But the strongest reaction to the film from what looked like a nearly sold-out crowd at the SVA Theatre came during an incident in which one of the alleged victims, identified as “Joey C.” calls talent manager Harrah on speakerphone and after recalling how he was abused by fellow manager Villard, Harrah tells him it’s not that big of a deal. An audible gasp was heard emanating from the audience.
The crowd let out an equally loud expression of disbelief shortly thereafter when Joey C. recalls to Harrah that he too abused him, and Harrah says he shouldn’t have done that. Later Harrah is shown in an interview not recalling what he’d admitted to Joey C. The film adds that since his interview, Harrah has left SAG-AFTRA’s Young Performers Committee. Harrah told THR earlier, “[Berg] quoted someone she had apparently talked to, and that information didn’t seem to be correct. It’s hard to respond to anything that is so nebulous.” A SAG-AFTRA rep added, “We have not received complaints nor suggestions of any wrongdoing regarding the former committee member, who resigned earlier this year.”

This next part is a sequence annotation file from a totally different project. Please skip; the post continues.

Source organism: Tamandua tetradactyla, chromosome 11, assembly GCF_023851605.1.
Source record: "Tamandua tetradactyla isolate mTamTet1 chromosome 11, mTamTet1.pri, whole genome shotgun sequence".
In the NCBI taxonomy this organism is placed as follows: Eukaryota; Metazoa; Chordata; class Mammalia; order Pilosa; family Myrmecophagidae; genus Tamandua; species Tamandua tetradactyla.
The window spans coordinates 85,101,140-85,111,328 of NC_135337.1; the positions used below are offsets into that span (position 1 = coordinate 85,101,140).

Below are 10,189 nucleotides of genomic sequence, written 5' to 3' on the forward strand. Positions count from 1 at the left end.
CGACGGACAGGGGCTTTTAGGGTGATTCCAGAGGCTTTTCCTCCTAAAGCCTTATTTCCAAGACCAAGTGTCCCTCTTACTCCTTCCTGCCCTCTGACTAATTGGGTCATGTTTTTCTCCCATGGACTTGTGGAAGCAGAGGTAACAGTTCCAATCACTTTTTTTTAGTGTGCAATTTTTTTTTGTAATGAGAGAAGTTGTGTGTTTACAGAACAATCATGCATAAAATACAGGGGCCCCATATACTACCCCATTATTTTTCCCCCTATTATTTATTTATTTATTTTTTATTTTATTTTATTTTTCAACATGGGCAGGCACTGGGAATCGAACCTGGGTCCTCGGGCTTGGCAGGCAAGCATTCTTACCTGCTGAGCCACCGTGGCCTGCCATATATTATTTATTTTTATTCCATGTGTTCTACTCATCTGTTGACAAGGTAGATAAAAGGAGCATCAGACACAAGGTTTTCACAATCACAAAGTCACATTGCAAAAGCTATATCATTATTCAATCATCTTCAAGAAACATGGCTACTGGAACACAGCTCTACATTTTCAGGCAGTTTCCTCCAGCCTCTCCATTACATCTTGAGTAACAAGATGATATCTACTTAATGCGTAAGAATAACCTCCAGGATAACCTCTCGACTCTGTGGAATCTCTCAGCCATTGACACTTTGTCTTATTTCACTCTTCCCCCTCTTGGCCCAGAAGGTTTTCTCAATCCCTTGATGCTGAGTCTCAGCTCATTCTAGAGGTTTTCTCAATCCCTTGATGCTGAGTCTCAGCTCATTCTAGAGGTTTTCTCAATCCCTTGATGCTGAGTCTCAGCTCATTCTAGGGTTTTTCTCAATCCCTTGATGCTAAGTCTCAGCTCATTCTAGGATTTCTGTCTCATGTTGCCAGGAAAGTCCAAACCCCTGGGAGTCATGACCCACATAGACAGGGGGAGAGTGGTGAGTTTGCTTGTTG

Friday night’s screening was the first chance for the public to see Berg’s film, and the Oscar-nominated director indicated it may be the only screening. The film still doesn’t have a distributor.
“We get one screening, maybe we’ll get distribution. It’s not very likely, but we really hope that someone will help us out,” Berg told the audience during the postscreening Q&A. “Hopefully this screening will lead to something great like that. But I just think it’s a step forward, people will talk about it and people will be progressive.”
Indeed, other film participants in attendance Friday night said they hoped the movie would lead to the prevention of further abuse, partly by educating parents about warning signs to predatory behavior. The people behind the film also urged audience members to donate to the film’s Courage to Act Foundation.
The DOC NYC festival runs through Nov. 20.